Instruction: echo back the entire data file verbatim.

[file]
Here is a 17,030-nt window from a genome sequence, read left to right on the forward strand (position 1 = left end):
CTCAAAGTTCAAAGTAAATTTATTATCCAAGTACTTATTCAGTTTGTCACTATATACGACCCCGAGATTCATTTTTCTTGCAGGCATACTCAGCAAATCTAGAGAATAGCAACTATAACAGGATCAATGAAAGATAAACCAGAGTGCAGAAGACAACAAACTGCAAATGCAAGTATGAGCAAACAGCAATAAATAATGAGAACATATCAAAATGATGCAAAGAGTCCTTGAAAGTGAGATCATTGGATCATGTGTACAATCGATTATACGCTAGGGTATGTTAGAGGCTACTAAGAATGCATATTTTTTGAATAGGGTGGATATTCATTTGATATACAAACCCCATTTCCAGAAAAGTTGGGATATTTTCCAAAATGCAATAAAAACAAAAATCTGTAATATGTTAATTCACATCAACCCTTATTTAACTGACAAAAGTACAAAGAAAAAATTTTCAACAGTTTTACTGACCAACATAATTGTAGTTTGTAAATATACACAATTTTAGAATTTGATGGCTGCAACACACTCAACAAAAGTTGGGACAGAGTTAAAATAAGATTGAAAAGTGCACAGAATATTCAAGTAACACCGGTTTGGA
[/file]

Here is a 17,030-nt window from a genome sequence, read left to right on the forward strand (position 1 = left end):
CTCAAAGTTCAAAGTAAATTTATTATCCAAGTACTTATTCAGTTTGTCACTATATACGACCCCGAGATTCATTTTTCTTGCAGGCATACTCAGCAAATCTAGAGAATAGCAACTATAACAGGATCAATGAAAGATAAACCAGAGTGCAGAAGACAACAAACTGCAAATGCAAGTATGAGCAAACAGCAATAAATAATGAGAACATATCAAAATGATGCAAAGAGTCCTTGAAAGTGAGATCATTGGATCATGTGTACAATCGATTATACGCTAGGGTATGTTAGAGGCTACTAAGAATGCATATTTTTTGAATAGGGTGGATATTCATTTGATATACAAACCCCATTTCCAGAAAAGTTGGGATATTTTCCAAAATGCAATAAAAACAAAAATCTGTAATATGTTAATTCACATCAACCCTTATTTAACTGACAAAAGTACAAAGAAAAAATTTTCAACAGTTTTACTGACCAACATAATTGTAGTTTGTAAATATACACAATTTTAGAATTTGATGGCTGCAACACACTCAACAAAAGTTGGGACAGAGTTAAAATAAGATTGAAAAGTGCACAGAATATTCAAGTAACACCGGTTTGGA